An aerial view of the Lawrence Livermore National Laboratory, outside Livermore, California. Photo credit: llnl.gov / Public domain
Facts about Livermorium:
- Livermorium: Unknown, only a few atoms have ever been made.
- Fun fact about Livermorium: Livermorium is named after the Lawrence Livermore National Laboratory (LLNL), outside Livermore in California.
- Chemical symbol: Lv
- Atomic number: 116
A crystal structure celebrating Livermorium:
A crystal structure of curium metal. Curium atoms are shown as grey spheres.
Facts about this structure:
- Formula: 0.33(Cm12)n
- Structure name: Curium
- Fun fact about the structure: This was the first reported crystal structure of curium metal. In 1969, a second ‘phase’ of curium was discovered, in which the atoms pack in a different arrangement. Curcium is used to make Livermorium.
- ICSD number: 622373 (Find out more about the ICSD database)
- Associated publication: B.B. Cunningham, J.C. Wallmann, Journal of Inorganic and Nuclear Chemistry, 1964, 26, 271, DOI: 10.1016/0022-1902(64)80069-5
Livermorium does not occur in nature, and was first made in the year 2000, at the Joint Institute for Nuclear Research, in Dubna, Russian. It was made by firing calcium nucleii at a target of curium metal. Livermorium is named after the Lawrence Livermore National Laboratory (LLNL) because it was the LLNL who supplied the curium target that was used. Livermorium is a radioactive metal, and its longest lived isotope has a half life of only 0.061 seconds!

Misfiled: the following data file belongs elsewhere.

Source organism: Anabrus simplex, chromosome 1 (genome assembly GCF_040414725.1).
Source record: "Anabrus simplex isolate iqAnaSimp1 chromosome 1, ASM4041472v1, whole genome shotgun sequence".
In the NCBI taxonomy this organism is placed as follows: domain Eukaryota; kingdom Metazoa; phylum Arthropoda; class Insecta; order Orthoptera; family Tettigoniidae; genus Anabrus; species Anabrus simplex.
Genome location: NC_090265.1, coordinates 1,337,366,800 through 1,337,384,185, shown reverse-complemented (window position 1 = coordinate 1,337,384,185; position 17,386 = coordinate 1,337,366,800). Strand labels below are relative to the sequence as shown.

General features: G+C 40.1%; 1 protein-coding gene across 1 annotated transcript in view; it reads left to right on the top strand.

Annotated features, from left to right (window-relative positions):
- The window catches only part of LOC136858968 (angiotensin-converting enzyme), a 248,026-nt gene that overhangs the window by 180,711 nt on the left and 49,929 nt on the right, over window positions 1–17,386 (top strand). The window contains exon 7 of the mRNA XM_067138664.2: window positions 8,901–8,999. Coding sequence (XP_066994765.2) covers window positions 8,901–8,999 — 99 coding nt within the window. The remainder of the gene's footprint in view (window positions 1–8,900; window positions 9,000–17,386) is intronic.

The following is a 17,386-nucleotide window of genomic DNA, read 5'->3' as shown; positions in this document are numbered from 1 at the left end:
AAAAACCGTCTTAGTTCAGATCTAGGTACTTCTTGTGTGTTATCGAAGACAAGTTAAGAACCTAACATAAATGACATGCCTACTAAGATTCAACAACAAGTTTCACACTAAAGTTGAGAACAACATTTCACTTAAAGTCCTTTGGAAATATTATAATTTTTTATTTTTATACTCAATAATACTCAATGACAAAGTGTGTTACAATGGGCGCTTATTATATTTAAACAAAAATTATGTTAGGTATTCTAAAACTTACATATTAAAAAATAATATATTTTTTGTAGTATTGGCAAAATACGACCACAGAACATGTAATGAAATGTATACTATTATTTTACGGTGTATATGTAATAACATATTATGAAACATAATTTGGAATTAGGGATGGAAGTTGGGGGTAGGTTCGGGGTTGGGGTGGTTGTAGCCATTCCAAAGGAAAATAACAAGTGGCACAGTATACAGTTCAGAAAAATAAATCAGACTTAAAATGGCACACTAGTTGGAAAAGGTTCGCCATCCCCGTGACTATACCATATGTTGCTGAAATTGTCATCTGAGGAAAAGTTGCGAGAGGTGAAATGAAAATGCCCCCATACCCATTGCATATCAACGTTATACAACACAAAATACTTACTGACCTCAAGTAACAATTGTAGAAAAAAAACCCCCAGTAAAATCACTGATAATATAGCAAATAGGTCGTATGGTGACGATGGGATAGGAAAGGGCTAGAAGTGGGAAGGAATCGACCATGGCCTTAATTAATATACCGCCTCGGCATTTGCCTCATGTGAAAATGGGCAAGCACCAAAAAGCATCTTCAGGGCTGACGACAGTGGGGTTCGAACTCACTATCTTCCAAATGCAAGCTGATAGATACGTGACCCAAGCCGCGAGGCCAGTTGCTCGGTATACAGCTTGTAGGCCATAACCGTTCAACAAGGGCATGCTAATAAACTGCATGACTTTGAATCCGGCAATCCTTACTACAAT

More info about the International Year of the Periodic Table (IYPT) in crystals project:
This project (#IYPTCrystals) is part of the International Year of the Periodic Table celebration (#IYPT2019), read more about the project here. You can follow us on social media using #IYPTCrystals and learn more about the wonders of crystals by following the CCDC on Twitter @ccdc_cambridge on Facebook ccdc.cambridge, on Instagram ccdc_cambridge or on YouTube CCDCCambridge.
If you want to find out more about some of the terms and concepts we have a Frequently Asked Questions Page.
A visualisation showing the structure celebrating Livermorium alongside other structures published in the same scientific article: